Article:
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|Title:||Structured Flowcharting Versus Structured Pseudo-Coding in Teaching Problem-Solving Skills in Software Design: A Critical Comparison|
|Author(s):||Wallace, David Charles|
|Department / Program:||Education|
|Degree Granting Institution:||University of Illinois at Urbana-Champaign|
Education, Curriculum and Instruction
|Abstract:||This study compared two methods of teaching software design to beginning programming University students. Dependent variables were design time spent on computer application problems, time spent correcting those problems, total time spent on those problems, total number of computer runs used, total dollar amount of computer time spent, and students' evaluations of the teaching of software design methodology. Effects of students' sex, major, and grade point average were also investigated. Independent variables were the two teaching methodologies: structured flowcharting and structured pseudo-coding.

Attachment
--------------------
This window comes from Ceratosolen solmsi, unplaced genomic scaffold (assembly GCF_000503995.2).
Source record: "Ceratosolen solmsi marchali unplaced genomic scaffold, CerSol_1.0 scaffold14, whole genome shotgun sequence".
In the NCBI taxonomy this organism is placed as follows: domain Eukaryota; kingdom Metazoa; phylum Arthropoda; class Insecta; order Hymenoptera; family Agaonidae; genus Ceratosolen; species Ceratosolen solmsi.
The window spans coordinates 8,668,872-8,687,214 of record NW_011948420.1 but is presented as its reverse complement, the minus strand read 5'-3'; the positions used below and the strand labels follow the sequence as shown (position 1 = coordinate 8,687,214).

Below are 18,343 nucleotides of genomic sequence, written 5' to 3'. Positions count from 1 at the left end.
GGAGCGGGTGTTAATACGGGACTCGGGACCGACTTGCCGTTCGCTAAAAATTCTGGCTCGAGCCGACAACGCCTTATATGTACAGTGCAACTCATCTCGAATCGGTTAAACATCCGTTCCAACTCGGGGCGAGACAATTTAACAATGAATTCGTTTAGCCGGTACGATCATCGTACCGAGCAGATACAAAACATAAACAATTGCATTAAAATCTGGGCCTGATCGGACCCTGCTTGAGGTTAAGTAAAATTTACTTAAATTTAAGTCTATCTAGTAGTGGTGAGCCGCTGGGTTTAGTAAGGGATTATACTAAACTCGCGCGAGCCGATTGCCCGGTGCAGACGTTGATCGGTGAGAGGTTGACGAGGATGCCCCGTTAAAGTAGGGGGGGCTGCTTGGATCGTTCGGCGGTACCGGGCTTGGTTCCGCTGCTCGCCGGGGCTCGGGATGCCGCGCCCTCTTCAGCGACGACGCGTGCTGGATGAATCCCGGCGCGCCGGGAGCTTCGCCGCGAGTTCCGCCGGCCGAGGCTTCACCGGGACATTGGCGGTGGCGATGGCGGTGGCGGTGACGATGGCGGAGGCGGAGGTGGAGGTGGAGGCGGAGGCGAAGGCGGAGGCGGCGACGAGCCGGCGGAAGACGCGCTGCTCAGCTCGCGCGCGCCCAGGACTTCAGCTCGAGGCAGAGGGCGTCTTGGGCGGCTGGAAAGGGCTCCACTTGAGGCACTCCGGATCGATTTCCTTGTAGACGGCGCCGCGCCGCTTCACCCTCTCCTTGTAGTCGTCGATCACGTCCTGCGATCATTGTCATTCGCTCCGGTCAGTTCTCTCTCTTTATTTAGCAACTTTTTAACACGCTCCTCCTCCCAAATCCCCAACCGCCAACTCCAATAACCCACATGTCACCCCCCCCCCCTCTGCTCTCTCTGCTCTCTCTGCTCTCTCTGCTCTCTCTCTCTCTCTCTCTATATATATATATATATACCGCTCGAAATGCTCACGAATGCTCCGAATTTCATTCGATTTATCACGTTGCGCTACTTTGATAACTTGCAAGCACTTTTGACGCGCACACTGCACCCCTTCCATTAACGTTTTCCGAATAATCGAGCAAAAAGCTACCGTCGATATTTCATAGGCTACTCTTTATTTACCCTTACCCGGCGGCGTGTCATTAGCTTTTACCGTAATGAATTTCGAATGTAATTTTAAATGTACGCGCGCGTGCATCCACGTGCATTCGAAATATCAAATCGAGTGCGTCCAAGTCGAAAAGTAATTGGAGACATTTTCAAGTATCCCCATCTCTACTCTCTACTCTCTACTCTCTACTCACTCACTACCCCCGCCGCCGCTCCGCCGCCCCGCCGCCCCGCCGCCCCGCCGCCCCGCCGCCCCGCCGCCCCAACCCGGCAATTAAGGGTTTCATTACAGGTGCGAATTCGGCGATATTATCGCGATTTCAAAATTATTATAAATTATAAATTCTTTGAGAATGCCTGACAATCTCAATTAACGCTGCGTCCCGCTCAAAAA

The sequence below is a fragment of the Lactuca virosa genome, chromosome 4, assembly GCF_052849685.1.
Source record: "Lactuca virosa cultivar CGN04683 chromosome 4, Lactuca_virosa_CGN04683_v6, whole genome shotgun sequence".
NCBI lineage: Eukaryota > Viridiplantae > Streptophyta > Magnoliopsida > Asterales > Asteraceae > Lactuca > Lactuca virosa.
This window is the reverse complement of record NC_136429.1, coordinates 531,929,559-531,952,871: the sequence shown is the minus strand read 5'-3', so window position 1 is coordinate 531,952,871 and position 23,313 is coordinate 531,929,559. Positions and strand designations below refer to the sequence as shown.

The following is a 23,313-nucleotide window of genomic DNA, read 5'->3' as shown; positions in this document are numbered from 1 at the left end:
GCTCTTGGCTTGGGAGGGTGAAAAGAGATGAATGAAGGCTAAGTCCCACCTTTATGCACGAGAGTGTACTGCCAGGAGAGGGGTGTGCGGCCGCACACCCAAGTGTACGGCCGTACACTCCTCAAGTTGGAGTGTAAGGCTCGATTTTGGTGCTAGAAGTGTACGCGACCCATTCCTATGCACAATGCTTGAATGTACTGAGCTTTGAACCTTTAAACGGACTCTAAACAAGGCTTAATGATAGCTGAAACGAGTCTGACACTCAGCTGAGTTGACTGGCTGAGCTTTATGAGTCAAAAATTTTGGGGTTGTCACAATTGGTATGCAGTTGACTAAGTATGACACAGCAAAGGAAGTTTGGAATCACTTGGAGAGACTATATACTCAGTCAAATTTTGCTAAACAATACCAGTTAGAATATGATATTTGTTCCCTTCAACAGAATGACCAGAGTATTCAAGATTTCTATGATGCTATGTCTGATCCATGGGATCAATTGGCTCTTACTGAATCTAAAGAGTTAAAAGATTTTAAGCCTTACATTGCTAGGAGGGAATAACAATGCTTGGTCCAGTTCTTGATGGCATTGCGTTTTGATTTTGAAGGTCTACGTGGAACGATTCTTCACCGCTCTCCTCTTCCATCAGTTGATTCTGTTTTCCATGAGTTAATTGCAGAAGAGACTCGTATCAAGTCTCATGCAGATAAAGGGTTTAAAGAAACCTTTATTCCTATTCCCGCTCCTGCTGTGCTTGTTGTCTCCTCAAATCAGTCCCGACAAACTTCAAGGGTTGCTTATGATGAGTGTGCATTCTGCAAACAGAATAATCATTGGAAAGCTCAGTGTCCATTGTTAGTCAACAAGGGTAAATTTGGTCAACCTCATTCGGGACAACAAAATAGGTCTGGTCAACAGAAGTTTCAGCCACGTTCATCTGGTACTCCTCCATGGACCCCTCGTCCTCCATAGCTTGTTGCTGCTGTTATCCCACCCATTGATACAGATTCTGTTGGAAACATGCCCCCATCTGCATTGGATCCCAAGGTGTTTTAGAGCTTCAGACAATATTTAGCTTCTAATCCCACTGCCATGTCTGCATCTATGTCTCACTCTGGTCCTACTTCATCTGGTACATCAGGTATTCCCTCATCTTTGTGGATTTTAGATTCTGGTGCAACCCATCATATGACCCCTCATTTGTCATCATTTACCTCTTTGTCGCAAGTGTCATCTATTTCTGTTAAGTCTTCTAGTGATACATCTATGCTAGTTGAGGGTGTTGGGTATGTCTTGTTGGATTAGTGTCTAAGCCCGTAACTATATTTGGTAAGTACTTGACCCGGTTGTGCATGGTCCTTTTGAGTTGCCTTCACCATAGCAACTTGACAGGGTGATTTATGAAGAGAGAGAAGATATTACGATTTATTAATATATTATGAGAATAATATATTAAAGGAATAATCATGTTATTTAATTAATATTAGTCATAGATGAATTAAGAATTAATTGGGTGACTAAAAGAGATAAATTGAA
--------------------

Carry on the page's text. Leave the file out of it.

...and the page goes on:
Data were collected from students in two sections of beginning programming at Illinois State University. The research design was a patched design including pretests of dependent variables, treatment of independent variables, and posttests of dependent variables. Data were analyzed using the Analysis of Co-variance included in the Statistical Package for the Social Sciences (SPSS) of the University of Illinois.
These findings were obtained: higher GPA students in structured flowcharting spent significantly more time designing solutions, significantly less time correcting computer program application problems, and significantly less overall time on those problems than did higher GPA students in the structured pseudo-coding group. The two groups were not equivalent on the pretest for number of computer runs, but the flowcharting group ran approximately three fewer computer runs on the posttest; the pseudo-coding group averaged about the same number.
Findings suggest that the structured flowcharting approach to software design offers specific benefits to beginning programming students. It encourages students to think more about solutions to computer problems before trying to code and test computer instructions, resulting in less time correcting and less overall time completing the assignment. Consequently, structured flowcharting should be a primary tool to teach beginning programming students structured design logic. It should be integrated with information systems design courses, to provide a degree of continuity between practices learned in programming courses and practices taught in system design courses.
Thesis (Ph.D.)--University of Illinois at Urbana-Champaign, 1986.
|Date Available in IDEALS:||2014-12-15|